Research corner

`Nurturing Creativity in Education' by Collard, P and Looney, J

European Journal of Education 493: 348-64, June 2014 (Wiley)

Curricula are too crowded and allow few opportunities for students to work in a creative or interdisciplinary fashion, according to a new academic paper.

The research, from Paul Collard and Janet Looney, calls on policymakers and teachers alike to make "courageous decisions" about what to cut and what to keep from current curricula.

And the reason that these decisions are needed? The authors say that creativity is "core to progress in knowledge societies".

However, they say, what creativity is and how it can be integrated into education needs to be more clearly defined, along with advice on "how to balance structured lessons and opportunities for open exploration".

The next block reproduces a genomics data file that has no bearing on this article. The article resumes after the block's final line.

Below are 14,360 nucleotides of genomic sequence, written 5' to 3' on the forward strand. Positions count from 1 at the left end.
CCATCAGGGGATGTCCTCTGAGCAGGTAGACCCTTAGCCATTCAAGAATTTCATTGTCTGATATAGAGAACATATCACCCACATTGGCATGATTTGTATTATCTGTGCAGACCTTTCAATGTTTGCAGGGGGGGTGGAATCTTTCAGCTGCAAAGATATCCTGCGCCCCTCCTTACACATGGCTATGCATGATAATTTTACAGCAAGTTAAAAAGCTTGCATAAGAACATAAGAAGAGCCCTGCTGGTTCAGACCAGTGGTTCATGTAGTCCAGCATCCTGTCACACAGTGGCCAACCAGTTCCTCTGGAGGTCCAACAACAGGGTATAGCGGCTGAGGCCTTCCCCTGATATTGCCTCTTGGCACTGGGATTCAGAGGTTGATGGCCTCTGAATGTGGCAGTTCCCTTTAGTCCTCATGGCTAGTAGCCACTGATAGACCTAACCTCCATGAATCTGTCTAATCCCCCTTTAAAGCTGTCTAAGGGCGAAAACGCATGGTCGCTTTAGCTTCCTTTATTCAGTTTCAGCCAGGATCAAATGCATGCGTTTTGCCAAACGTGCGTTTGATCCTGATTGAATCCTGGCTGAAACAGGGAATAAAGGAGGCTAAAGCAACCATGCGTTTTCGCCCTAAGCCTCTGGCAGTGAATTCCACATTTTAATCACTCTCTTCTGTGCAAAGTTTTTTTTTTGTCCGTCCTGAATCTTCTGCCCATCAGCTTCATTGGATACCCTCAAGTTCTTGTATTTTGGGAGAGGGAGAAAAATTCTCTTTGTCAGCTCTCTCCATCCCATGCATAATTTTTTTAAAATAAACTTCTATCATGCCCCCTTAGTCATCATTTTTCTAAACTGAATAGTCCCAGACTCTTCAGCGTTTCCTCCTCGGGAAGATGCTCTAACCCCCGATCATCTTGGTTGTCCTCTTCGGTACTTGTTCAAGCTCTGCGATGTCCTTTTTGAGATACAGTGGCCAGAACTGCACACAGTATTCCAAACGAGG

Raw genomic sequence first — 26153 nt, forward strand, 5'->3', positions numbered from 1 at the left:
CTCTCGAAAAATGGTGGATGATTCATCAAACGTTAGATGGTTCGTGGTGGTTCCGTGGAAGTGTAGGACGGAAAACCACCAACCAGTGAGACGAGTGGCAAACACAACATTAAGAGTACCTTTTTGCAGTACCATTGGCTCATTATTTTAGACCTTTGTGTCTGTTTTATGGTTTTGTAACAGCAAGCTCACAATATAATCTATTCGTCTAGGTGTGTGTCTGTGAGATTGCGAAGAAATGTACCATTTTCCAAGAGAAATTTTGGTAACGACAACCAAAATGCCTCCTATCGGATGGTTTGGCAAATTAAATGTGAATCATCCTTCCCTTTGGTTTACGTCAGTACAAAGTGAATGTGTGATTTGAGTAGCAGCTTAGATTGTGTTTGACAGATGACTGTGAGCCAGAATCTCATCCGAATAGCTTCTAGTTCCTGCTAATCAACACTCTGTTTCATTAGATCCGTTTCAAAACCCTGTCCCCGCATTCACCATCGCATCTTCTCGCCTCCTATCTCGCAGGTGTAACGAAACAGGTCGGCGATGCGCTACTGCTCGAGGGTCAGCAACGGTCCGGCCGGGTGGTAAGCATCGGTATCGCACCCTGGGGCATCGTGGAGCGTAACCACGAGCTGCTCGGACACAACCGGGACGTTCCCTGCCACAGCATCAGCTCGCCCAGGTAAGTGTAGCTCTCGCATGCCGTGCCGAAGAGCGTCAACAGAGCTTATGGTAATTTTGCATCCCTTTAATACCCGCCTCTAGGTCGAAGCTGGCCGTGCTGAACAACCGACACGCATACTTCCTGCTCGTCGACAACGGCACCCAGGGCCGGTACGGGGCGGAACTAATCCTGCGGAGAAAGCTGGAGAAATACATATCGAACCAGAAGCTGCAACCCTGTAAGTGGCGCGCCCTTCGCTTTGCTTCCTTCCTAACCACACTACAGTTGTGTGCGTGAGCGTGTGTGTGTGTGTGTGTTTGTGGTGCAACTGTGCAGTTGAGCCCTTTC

Several research experiments are highlighted, including a project in a Pakistan school where teachers and a ceramicist worked together in order to improve engagement in reading among nine-year-old boys. The pupils were encouraged to create their own superheroes out of clay and then work together to create a story from scratch that involved all their creations.

The paper also looks at what schools can do to encourage creative learning. Collard and Looney suggest that schools need to support teachers in taking risks, ensuring that they have the necessary feedback and support to improve practice and encourage active collaboration with school leaders and creative professionals.

Sarah Cunnane

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